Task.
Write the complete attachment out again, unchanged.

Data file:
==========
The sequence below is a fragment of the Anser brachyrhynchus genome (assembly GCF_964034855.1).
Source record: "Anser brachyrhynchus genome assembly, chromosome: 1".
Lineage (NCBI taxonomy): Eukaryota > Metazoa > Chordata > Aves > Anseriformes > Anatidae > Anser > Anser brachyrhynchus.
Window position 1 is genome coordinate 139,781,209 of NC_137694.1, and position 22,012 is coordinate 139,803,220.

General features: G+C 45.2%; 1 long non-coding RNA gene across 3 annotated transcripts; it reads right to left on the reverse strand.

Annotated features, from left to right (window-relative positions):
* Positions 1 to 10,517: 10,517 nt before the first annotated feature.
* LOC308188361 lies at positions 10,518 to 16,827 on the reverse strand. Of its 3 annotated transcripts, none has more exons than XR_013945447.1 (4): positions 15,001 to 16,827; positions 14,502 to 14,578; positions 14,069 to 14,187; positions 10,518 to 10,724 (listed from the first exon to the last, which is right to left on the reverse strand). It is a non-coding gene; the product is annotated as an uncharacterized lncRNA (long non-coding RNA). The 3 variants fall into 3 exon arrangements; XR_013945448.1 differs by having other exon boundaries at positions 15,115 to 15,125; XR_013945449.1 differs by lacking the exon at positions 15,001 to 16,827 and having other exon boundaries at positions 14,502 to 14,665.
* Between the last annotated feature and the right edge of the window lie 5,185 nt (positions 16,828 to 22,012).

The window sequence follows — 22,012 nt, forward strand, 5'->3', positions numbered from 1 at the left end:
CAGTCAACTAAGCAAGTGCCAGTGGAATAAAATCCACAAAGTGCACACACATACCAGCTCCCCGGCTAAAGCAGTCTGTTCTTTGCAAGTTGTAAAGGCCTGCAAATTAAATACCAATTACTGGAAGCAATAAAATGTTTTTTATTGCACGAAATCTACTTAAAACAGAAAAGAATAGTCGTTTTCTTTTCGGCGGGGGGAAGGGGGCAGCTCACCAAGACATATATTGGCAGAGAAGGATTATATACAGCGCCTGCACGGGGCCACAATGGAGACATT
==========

The sequence below is a fragment of the Anser brachyrhynchus genome (assembly GCF_964034855.1).
Source record: "Anser brachyrhynchus genome assembly, chromosome: 1".
Lineage (NCBI taxonomy): Eukaryota > Metazoa > Chordata > Aves > Anseriformes > Anatidae > Anser > Anser brachyrhynchus.
Window position 1 is genome coordinate 139,781,209 of NC_137694.1, and position 22,012 is coordinate 139,803,220.

General features: G+C 45.2%; 1 long non-coding RNA gene across 3 annotated transcripts; it reads right to left on the reverse strand.

Annotated features, from left to right (window-relative positions):
* Positions 1 to 10,517: 10,517 nt before the first annotated feature.
* LOC308188361 lies at positions 10,518 to 16,827 on the reverse strand. Of its 3 annotated transcripts, none has more exons than XR_013945447.1 (4): positions 15,001 to 16,827; positions 14,502 to 14,578; positions 14,069 to 14,187; positions 10,518 to 10,724 (listed from the first exon to the last, which is right to left on the reverse strand). It is a non-coding gene; the product is annotated as an uncharacterized lncRNA (long non-coding RNA). The 3 variants fall into 3 exon arrangements; XR_013945448.1 differs by having other exon boundaries at positions 15,115 to 15,125; XR_013945449.1 differs by lacking the exon at positions 15,001 to 16,827 and having other exon boundaries at positions 14,502 to 14,665.
* Between the last annotated feature and the right edge of the window lie 5,185 nt (positions 16,828 to 22,012).

The window sequence follows — 22,012 nt, forward strand, 5'->3', positions numbered from 1 at the left end:
CAGTCAACTAAGCAAGTGCCAGTGGAATAAAATCCACAAAGTGCACACACATACCAGCTCCCCGGCTAAAGCAGTCTGTTCTTTGCAAGTTGTAAAGGCCTGCAAATTAAATACCAATTACTGGAAGCAATAAAATGTTTTTTATTGCACGAAATCTACTTAAAACAGAAAAGAATAGTCGTTTTCTTTTCGGCGGGGGGAAGGGGGCAGCTCACCAAGACATATATTGGCAGAGAAGGATTATATACAGCGCCTGCACGGGGCCACAATGGAGACATT